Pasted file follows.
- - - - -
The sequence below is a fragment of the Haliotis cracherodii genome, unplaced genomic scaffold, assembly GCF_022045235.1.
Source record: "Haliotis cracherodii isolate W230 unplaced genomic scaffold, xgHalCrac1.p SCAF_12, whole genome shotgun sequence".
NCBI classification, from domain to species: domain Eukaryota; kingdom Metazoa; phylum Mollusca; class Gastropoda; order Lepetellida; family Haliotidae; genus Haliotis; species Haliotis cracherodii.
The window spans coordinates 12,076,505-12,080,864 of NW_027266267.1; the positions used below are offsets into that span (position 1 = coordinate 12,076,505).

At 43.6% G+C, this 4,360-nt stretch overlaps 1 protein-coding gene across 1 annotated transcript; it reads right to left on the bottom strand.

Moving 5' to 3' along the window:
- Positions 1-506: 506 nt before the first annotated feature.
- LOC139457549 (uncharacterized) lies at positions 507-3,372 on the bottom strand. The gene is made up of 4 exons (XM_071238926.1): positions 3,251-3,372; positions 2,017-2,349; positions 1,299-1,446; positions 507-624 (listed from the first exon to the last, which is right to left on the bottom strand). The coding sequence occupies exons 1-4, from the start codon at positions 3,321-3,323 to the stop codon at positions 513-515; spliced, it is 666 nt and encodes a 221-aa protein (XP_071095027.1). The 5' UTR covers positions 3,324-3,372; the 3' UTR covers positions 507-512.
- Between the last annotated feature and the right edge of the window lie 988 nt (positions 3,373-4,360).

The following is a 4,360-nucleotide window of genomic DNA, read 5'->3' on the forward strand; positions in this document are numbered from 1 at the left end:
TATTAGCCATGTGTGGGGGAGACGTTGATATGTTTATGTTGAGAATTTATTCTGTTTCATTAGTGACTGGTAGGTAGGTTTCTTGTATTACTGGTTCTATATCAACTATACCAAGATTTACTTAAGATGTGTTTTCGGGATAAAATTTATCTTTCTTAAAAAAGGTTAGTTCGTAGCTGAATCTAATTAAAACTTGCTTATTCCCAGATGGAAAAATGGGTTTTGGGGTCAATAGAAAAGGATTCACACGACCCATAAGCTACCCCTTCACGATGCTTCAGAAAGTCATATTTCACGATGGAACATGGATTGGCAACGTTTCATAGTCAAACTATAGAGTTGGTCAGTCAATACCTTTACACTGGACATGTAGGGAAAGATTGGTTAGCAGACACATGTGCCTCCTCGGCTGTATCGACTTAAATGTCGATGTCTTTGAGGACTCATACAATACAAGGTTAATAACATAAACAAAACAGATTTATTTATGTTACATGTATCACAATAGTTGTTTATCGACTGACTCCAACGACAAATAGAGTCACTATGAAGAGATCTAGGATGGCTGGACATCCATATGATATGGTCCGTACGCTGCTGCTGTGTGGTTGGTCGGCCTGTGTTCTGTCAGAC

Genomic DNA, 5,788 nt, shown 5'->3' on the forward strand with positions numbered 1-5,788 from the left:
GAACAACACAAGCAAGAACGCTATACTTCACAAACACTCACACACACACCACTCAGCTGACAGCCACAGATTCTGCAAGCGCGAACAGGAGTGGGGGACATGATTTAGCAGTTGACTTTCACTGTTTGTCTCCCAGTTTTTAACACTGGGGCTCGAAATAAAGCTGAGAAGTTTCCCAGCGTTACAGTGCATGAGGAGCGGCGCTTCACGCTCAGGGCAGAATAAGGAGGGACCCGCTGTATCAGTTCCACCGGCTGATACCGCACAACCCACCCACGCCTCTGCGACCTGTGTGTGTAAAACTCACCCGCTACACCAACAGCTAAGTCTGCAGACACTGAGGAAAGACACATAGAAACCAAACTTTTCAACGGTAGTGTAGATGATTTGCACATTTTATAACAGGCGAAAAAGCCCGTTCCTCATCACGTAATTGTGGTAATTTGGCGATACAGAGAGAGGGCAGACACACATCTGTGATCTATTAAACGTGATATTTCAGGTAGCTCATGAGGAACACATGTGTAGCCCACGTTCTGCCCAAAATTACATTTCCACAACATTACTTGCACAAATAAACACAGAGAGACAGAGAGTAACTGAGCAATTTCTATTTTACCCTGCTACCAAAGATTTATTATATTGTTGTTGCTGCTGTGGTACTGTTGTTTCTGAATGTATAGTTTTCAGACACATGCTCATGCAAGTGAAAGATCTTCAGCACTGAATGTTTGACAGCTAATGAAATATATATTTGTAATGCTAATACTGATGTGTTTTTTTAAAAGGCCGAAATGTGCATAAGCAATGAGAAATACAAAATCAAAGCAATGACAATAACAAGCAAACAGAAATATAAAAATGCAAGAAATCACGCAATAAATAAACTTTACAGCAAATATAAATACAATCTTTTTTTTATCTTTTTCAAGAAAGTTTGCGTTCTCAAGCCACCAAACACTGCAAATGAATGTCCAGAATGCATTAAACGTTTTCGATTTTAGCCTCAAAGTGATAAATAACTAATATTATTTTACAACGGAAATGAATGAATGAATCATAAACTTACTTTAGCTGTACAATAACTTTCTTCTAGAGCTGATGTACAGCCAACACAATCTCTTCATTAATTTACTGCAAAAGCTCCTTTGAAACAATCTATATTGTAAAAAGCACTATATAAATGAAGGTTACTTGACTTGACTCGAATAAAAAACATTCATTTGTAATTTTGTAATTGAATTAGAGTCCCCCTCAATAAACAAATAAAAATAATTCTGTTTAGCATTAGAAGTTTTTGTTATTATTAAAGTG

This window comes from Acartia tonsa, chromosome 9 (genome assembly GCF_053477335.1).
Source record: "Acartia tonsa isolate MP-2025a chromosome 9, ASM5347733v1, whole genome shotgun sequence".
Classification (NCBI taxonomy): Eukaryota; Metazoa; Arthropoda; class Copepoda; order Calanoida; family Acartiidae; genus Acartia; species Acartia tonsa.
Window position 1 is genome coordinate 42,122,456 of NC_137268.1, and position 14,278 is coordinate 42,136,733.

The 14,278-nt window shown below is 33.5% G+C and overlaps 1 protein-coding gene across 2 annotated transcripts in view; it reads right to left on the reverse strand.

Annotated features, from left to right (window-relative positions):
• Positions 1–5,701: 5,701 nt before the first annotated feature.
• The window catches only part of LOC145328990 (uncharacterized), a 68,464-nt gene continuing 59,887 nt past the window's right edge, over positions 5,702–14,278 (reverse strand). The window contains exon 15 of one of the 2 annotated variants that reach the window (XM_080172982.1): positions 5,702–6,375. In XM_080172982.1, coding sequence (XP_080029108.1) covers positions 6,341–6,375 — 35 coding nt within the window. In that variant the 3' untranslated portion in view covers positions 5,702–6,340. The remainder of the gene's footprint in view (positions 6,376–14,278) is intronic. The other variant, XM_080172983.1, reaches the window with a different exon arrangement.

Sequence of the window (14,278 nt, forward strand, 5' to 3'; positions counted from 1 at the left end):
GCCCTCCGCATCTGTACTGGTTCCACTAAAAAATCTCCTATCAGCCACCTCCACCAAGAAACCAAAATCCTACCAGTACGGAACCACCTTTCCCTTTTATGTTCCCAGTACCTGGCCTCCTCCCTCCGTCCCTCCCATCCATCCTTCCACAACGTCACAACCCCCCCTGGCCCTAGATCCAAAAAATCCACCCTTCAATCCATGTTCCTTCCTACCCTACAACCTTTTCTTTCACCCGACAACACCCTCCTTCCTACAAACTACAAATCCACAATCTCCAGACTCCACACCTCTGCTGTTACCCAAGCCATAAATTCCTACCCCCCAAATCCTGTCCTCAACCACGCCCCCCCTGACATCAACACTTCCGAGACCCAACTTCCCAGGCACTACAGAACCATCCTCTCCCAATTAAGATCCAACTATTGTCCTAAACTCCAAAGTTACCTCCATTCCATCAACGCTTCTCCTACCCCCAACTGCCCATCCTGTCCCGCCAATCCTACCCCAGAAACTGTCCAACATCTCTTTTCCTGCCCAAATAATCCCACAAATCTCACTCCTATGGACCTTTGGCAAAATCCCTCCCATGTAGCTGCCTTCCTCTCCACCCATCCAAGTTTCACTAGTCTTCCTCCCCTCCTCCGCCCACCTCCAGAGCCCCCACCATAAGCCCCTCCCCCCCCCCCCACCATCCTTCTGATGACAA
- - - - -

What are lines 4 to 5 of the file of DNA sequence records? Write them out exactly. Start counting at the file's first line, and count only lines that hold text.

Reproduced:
The window spans coordinates 12,076,505-12,080,864 of NW_027266267.1; the positions used below are offsets into that span (position 1 = coordinate 12,076,505).

At 43.6% G+C, this 4,360-nt stretch overlaps 1 protein-coding gene across 1 annotated transcript; it reads right to left on the bottom strand.